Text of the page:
It's just this little chromium switch, here... (derspatchel) wrote,
It's just this little chromium switch, here...
derspatchel

slow news minute

Around 8:51 every morning, if you listen to WBZ 1030 AM, you'll get a nifty little feature that probably should get its very own name. If I wanted to give as much attention to the feature as WBZ devotes to it, I'd come up with some half-assed name like "The Duh Report" or "The Daily Duh." See, an hour of news is hard to fill at WBZ, even with traffic on the 3s and weather on the 10s and a few minutes of Paul Harvey banging his walker and blathering on sometime after 8:30, so I guess the last few minutes of the hour is devoted to whatever vague semi-story they can write up all slapdash-like and send on to our ears without having to go in-depth on it.

For instance, the week before Christmas, I heard a nifty little piece on how bad Bad Credit is. "Shoppers this holiday season who spend too much," the lead warned, "may find themselves at risk for Bad Credit." Well! You don't say! Then WBZ newsreader Anthony Silva got to quote an economics expert who, as you can tell, is a real expert on the subject: "...Bad Credit may affect your ability to apply for a credit card, purchase a car or a house." Tips on how to avoid or get rid of Bad Credit, according to this expert, include "paying your bills on time." That's some hard-hitting reporting there, Slick.

A bit less responsible was the OMG COMPUTER VIRUS!!1 warning they did last week. "If you have Windows you shouldn't open images or visit random websites," Anthony intoned. "Computer Expert $NAMEHERE says that a vulnerability in Windows allows spyware and viruses to infect your computer. WBZ news time is 8:52; traffic on the 3s in sixty seconds..."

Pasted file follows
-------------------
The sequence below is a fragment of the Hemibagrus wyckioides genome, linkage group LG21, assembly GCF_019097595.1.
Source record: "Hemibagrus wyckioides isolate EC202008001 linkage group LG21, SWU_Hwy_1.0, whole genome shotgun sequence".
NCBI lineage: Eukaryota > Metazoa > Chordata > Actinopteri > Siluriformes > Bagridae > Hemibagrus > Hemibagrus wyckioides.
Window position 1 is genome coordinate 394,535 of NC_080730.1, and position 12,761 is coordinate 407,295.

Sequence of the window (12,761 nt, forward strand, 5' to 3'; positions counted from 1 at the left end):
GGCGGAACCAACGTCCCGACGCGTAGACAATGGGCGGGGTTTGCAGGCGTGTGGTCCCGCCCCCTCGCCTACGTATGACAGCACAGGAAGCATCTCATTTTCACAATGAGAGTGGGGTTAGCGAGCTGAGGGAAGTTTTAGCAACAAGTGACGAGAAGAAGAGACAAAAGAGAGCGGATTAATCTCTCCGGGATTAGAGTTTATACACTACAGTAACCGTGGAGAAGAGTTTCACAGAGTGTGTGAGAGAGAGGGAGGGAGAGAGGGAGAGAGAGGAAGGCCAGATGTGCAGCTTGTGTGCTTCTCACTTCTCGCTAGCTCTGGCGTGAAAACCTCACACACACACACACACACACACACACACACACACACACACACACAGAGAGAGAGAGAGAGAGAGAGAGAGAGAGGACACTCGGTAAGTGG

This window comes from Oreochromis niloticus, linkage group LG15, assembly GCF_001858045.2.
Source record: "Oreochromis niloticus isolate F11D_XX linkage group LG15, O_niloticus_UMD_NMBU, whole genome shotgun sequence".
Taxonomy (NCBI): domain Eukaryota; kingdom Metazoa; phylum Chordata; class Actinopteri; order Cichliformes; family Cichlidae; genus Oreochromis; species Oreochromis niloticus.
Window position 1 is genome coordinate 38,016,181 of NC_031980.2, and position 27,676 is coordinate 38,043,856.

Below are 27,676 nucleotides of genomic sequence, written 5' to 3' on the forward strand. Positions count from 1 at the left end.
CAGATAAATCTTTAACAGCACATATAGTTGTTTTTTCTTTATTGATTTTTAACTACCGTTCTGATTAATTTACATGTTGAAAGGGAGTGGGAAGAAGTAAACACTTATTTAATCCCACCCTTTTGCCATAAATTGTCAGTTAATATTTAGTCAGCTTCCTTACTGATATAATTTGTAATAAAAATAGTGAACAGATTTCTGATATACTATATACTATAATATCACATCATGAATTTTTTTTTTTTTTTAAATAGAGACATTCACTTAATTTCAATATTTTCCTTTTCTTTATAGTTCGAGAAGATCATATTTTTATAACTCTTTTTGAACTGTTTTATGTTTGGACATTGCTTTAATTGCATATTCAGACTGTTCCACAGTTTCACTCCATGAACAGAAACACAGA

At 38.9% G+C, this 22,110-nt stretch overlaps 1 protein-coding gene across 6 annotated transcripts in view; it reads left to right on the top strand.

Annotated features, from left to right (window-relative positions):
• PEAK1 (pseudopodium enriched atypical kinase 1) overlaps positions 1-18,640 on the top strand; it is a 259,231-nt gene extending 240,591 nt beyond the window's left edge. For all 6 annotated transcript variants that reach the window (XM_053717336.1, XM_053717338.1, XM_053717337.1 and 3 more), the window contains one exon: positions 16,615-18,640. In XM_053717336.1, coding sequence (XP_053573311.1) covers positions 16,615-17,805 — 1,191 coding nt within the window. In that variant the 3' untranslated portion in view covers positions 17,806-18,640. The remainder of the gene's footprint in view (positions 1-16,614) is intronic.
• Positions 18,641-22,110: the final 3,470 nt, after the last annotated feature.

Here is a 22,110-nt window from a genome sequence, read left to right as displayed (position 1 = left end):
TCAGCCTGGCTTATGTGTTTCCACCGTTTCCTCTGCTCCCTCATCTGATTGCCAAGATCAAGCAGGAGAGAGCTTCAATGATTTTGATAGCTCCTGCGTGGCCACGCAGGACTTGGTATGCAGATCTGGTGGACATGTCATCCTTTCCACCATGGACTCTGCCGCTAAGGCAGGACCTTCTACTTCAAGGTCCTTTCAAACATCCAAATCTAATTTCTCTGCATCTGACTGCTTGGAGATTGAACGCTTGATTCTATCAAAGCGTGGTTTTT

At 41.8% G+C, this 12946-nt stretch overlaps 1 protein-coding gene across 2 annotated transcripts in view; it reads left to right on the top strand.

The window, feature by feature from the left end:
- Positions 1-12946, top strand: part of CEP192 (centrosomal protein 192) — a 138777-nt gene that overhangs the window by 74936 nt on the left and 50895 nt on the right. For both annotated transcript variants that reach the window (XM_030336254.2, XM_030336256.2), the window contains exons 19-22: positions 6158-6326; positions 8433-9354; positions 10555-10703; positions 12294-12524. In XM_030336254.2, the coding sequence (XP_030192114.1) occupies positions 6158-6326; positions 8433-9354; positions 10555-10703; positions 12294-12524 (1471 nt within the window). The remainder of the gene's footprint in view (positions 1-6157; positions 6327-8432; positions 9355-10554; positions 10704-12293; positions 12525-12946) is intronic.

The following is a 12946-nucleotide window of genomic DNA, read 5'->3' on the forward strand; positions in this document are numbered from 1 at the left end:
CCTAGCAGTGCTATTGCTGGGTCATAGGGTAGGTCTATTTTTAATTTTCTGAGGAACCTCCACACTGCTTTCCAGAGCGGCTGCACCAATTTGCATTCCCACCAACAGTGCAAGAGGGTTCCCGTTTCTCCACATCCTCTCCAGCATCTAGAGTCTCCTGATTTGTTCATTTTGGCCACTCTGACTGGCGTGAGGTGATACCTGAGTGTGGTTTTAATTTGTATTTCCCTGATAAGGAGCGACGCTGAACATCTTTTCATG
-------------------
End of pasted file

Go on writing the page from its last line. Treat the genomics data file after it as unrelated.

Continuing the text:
There is indeed a new vulnerability involving Windows Metafiles (.WMF files) and the "Windows Graphics Rendering Engine" and that yeah, it's way open to an exploit. But this is one of those cases where less information is worse than no information. I mean, I wasn't expecting a full explanation, much less the phrase "Windows Metafiles", because it wouldn't have been helpful or understandable to J. Random Windows User.

But WBZ didn't provide any help whatsoever, or any course of action for people to take. Hell, even just saying "Users are urged to visit Microsoft's website for details" at the end, an open-ended finger point which doesn't solve much either, would have helped a lot more than just "VIRUS! SPYWARE! DON'T OPEN NOTHING IN WINDOWS! DANGER DANGER DANGER! NOW HERE'S A MESSAGE FROM MARGIE, THE WOMAN UPSTAIRS AT NATIONAL LUMBER!"

Ah well. Gotta learn to despise them slow news minutes.
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